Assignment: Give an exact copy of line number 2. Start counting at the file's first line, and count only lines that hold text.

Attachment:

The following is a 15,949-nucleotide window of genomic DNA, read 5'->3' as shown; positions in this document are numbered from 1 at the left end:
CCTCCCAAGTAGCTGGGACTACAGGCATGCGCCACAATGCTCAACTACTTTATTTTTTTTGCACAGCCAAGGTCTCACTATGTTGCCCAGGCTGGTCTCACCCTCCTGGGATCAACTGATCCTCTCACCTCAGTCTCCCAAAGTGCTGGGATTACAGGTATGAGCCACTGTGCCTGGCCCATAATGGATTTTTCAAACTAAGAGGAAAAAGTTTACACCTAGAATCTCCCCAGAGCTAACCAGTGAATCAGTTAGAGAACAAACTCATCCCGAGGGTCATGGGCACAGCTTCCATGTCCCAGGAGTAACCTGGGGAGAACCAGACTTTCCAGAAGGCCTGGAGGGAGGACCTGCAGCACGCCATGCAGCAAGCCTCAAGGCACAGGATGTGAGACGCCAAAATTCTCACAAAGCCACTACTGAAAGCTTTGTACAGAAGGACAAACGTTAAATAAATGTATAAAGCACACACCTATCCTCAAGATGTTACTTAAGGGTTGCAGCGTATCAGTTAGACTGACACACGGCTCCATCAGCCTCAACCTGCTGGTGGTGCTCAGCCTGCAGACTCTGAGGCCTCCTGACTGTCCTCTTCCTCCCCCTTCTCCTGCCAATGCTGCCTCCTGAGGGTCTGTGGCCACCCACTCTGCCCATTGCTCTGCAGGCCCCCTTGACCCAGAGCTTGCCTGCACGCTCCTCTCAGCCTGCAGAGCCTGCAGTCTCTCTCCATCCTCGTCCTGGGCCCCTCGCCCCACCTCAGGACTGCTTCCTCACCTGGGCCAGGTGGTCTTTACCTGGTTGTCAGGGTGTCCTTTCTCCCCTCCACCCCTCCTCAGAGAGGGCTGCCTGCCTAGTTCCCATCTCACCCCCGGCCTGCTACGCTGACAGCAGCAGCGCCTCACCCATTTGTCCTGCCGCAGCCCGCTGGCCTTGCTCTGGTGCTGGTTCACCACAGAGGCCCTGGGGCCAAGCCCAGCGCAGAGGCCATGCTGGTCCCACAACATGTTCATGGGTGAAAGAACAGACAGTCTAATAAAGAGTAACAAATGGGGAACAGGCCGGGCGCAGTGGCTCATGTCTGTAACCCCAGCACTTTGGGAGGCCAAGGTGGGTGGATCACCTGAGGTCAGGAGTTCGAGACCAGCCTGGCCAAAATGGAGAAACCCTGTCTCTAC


CCTCCCAAGTAGCTGGGACTACAGGCATGCGCCACAATGCTCAACTACTTTATTTTTTTTGCACAGCCAAGGTCTCACTATGTTGCCCAGGCTGGTCTCACCCTCCTGGGATCAACTGATCCTCTCACCTCAGTCTCCCAAAGTGCTGGGATTACAGGTATGAGCCACTGTGCCTGGCCCATAATGGATTTTTCAAACTAAGAGGAAAAAGTTTACACCTAGAATCTCCCCAGAGCTAACCAGTGAATCAGTTAGAGAACAAACTCATCCCGAGGGTCATGGGCACAGCTTCCATGTCCCAGGAGTAACCTGGGGAGAACCAGACTTTCCAGAAGGCCTGGAGGGAGGACCTGCAGCACGCCATGCAGCAAGCCTCAAGGCACAGGATGTGAGACGCCAAAATTCTCACAAAGCCACTACTGAAAGCTTTGTACAGAAGGACAAACGTTAAATAAATGTATAAAGCACACACCTATCCTCAAGATGTTACTTAAGGGTTGCAGCGTATCAGTTAGACTGACACACGGCTCCATCAGCCTCAACCTGCTGGTGGTGCTCAGCCTGCAGACTCTGAGGCCTCCTGACTGTCCTCTTCCTCCCCCTTCTCCTGCCAATGCTGCCTCCTGAGGGTCTGTGGCCACCCACTCTGCCCATTGCTCTGCAGGCCCCCTTGACCCAGAGCTTGCCTGCACGCTCCTCTCAGCCTGCAGAGCCTGCAGTCTCTCTCCATCCTCGTCCTGGGCCCCTCGCCCCACCTCAGGACTGCTTCCTCACCTGGGCCAGGTGGTCTTTACCTGGTTGTCAGGGTGTCCTTTCTCCCCTCCACCCCTCCTCAGAGAGGGCTGCCTGCCTAGTTCCCATCTCACCCCCGGCCTGCTACGCTGACAGCAGCAGCGCCTCACCCATTTGTCCTGCCGCAGCCCGCTGGCCTTGCTCTGGTGCTGGTTCACCACAGAGGCCCTGGGGCCAAGCCCAGCGCAGAGGCCATGCTGGTCCCACAACATGTTCATGGGTGAAAGAACAGACAGTCTAATAAAGAGTAACAAATGGGGAACAGGCCGGGCGCAGTGGCTCATGTCTGTAACCCCAGCACTTTGGGAGGCCAAGGTGGGTGGATCACCTGAGGTCAGGAGTTCGAGACCAGCCTGGCCAAAATGGAGAAACCCTGTCTCTAC